Sunday, April 19, 2009

Getting the most out of virtual teams

Most of the big challenges in information security require a multi-disciplinary approach. It takes specialized knowledge and input from many different areas for leaders to successfully balance costs to the business against the expected benefits of reducing risk while ensuring that operational goals are reached.

In global organizations, this usually involves virtual teams working with a mix of collaboration tools, with relatively few opportunities for face to face interaction. These matrixed teams can often feature a more diverse mix of countries, cultures, educational backgrounds and perspectives. But their value can be easily lost if one or more dominant voices crowd out the rest.

To keep that from happening, there are several decision making tools that can be helpful in a virtual setting which encourage collaborative and creative development within a project structure.

Spiral Development Methodology
If the goal of the project is to develop a process or internal service offering under tight timelines, and if role definitions and/or project deliverables have a significant amount of ambiguity, it may make sense to use the spiral development approach in order to ensure that a working process is implemented right away. While it isn’t labeled a “spiral” methodology, Kevin Behr, Gene Kim and George Spafford detail the essential steps for establishing control over change management in their book The Visible Ops Handbook: Implmenting ITIL in 4 Practical and Auditable Steps.

In contrast to traditional development methodologies that use a top-down approach which begins with fully specified requirements and ends with a final product, the spiral approach uses these steps:
1. Plan – specify requirements in as much detail as possible
2. Design – design the solution based on known requirements
3. Prototype – build a working process / solution and deploy it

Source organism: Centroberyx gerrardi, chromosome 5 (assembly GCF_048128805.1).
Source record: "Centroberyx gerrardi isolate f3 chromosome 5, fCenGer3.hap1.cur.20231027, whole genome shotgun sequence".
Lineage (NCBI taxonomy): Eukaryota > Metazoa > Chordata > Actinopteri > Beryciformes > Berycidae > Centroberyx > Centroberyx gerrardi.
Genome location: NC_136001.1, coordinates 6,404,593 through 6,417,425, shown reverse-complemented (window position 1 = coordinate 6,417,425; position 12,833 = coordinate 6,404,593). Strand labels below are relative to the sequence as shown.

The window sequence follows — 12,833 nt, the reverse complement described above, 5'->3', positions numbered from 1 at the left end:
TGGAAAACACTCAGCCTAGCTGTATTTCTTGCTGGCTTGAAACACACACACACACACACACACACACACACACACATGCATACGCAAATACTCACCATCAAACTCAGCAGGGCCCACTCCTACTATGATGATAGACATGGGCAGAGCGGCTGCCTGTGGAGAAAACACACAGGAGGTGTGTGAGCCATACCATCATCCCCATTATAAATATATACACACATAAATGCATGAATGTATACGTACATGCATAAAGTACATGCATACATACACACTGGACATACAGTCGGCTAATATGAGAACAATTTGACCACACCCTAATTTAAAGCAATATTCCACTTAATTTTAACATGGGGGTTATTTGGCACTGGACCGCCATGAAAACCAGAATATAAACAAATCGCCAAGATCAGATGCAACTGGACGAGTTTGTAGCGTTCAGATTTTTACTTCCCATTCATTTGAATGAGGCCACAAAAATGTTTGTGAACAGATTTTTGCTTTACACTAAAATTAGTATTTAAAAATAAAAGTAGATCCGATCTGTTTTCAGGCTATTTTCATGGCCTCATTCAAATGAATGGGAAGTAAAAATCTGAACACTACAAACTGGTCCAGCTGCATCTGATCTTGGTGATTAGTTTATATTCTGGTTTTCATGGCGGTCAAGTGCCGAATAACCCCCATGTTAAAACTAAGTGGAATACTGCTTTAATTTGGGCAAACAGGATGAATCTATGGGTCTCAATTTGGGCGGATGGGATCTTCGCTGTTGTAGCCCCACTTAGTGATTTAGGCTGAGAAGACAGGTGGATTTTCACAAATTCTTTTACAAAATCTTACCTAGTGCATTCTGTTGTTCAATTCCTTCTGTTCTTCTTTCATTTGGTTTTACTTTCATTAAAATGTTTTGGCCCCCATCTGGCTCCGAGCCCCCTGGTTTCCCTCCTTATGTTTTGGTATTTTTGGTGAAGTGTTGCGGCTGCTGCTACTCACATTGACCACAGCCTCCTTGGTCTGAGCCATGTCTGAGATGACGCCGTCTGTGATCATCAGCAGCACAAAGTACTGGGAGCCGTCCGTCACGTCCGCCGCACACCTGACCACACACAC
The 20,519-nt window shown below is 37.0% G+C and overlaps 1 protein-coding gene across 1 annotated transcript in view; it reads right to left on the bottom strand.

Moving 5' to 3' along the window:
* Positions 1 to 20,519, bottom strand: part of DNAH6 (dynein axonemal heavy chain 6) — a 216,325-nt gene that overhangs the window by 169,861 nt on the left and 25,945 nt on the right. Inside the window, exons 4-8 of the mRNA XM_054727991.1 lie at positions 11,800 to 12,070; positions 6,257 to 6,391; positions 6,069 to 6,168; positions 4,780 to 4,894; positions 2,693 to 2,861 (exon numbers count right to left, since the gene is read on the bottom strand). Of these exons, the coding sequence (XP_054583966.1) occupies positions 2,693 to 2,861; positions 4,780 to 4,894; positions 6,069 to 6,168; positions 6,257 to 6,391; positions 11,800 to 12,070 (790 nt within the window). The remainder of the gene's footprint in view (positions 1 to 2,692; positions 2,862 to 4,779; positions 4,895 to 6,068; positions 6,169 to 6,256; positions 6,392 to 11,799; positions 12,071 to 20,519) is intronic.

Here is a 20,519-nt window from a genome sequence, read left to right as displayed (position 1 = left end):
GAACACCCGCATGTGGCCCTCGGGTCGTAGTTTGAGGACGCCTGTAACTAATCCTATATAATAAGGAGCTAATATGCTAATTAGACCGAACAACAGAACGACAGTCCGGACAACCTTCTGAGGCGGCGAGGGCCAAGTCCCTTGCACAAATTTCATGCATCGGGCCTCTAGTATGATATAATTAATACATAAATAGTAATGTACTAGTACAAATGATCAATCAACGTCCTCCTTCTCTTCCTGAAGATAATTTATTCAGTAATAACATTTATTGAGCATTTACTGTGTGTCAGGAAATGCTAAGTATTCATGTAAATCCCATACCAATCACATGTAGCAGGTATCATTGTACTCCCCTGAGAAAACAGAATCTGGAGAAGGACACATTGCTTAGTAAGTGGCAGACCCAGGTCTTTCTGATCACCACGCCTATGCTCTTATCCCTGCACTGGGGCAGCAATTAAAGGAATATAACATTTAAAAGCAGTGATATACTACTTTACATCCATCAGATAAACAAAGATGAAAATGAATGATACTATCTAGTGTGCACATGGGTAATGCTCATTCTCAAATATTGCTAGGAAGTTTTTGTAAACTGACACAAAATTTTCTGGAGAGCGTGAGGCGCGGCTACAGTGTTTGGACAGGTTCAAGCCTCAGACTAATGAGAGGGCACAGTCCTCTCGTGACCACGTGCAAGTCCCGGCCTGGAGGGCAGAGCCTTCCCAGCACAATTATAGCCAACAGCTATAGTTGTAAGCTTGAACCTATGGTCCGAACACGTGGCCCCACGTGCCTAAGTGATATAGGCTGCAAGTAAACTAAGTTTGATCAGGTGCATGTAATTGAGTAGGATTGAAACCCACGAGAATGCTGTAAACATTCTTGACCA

4. Evaluate – compare prototype performance against expected performance; have the initial goals been met? Identify lessons learned and new requirements, and repeat steps 1-4 as needed.

By taking an iterative approach, the team can deliver a working solution that meets immediate operational and/or regulatory requirements while gaining experience that will be helpful in refining and improving the solution.

Improving decision making in virtual teams
As typically implemented, brainstorming in a team setting involves a facilitator documenting alternatives in the order in which they are most loudly, and frequently, repeated. Because they’re generated one at a time, some ideas get lost along the way, and at a certain point the list seems “long enough” and that’s the end of the input.

Even in a motivated team with good interpersonal relations, the “tyranny of the enthusiastic” may unwittingly crowd out other options. One way to prevent this is to use what is called the Nominal group technique:
1. Before the meeting, each team member writes down their own ideas on the problem; requirements, design issues, and solution approaches.
2. The team meets:
a. Each member presents one idea to the group; no discussion takes place until all ideas have been recorded.
b. The team asks questions to each presenter to ensure that their approach is clearly understood, and then evaluates it.
3. Each team member ranks the ideas presented and sends their “votes” to the facilitator. A final decision is based on the highest aggregate ranking.

While this involves more pre-work and coordination than the typical “brainstorming” approach, the advantage is a much fuller reflection of the capabilities of the team. And since all team members must present, it makes “social loafing” much less likely as everyone is expected to provide input.

Another approach, originally pioneered by RAND as a forecasting tool is called the “Delphi” method:
1. Each member provides a written forecast, along with supporting arguments and assumptions.
2. The facilitator edits, clarifies and summarizes the data
3. Data is returned as feedback to the members, along with a second round of questions.
4. The process continues, usually for about 4 rounds, until a consensus is reached.

Sometimes it’s possible to just throw people on a conference call and just hash it out. But other times, you need all of the creativity, engagement and effort that a matrixed team can muster, and all on a very short deadline. In those circumstances, an ounce of smart structure can yield a pound of results.

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